Installing a 2TB disk with Customised Firmware


Staff member
I've just replaced the hard disk in my Humax HDR Fox-T2 with a 2TB drive as my original factory-fitted 1TB drive has recently suffered from a bad sector which somehow corrupted all large reads and writes to the disk. I was able to force the drive to overwrite the sector which resolved the immediate problem (old recordings now play-back successfully but those recordings made during the problem have artifacts). However, I've lost confidence in the disk and it's making a lot more clicking noises in operation than it did previously; that said, it's never been particularly quiet. Besides, who would pass up the chance to double the capacity?
There are a couple of good write-ups on how to replace the drive (e.g., but these rely on an interim step of plugging the drive into a desktop computer (usually Linux) in order to partition and format the drive. I wanted a process which could be done entirely on the Humax itself in conjunction with the customised firmware.

Read more on the Wiki...
I wanted a process which could be done entirely on the Humax itself in conjunction with the customised firmware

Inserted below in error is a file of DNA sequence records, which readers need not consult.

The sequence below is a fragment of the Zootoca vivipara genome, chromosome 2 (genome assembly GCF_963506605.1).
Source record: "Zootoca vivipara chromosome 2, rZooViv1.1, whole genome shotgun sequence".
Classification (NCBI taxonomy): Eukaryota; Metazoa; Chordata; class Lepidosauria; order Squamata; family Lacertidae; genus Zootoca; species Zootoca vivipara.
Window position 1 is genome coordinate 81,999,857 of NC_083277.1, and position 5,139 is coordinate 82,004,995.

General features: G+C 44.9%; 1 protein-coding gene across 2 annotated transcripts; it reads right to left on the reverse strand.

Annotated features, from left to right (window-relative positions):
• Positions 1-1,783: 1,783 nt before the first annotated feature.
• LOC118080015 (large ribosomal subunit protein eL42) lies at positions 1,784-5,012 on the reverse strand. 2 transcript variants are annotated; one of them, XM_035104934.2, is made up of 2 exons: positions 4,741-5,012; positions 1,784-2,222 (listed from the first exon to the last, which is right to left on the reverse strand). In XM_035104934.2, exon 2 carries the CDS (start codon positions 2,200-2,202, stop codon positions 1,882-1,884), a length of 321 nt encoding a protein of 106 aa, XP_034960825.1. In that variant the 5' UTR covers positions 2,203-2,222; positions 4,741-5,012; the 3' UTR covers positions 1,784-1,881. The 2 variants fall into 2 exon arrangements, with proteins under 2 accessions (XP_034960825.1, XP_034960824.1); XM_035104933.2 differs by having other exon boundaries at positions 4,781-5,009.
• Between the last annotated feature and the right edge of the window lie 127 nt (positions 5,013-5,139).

When I first read this I was expecting a couple of clicks and its done. How wrong I was!
So can I just confirm a quick summary of the Blog for dummies like me before I start:

Kit Required
  • hairdryer (for loosening the warranty sticker if required)
  • philips screwdriver
  • 2TB Seagate drive as mentioned in the blog
  • 3.5" SATA USB caddy
  • an empty house for a few hours so no-one comes in and gasps "oh for goodness sake what the **** are you doing to it now"???
  • can of beer or preferred celebratory tipple of choice
  1. Update custom firmware to latest version
  2. Shut the box down and open it up
  3. Remove old HDD and fit new one
  4. Boot up but cancel on screen format message
  5. Telnet onto box to run these three commands (without the humax# bit)
    humax# mkfs.ext3 -m 0 -O sparse_super /dev/sda1
    humax# mkfs.ext3 -m 0 -O sparse_super -T largefile /dev/sda2
    humax# mkfs.ext3 -m 0 -O sparse_super /dev/sda3
  6. Reboot Hummy and allow it to create folders as required
  7. Bask in the glory of your empty 2tb PVR
  8. Toast your success and continued mastery of tech
  9. Connect old HDD (in caddy) and copy whatever you still want back onto the Hummy
It sounds very easy but I can't believe just those three commands covers all the sector alignment wizardry that's detailed in the wiki?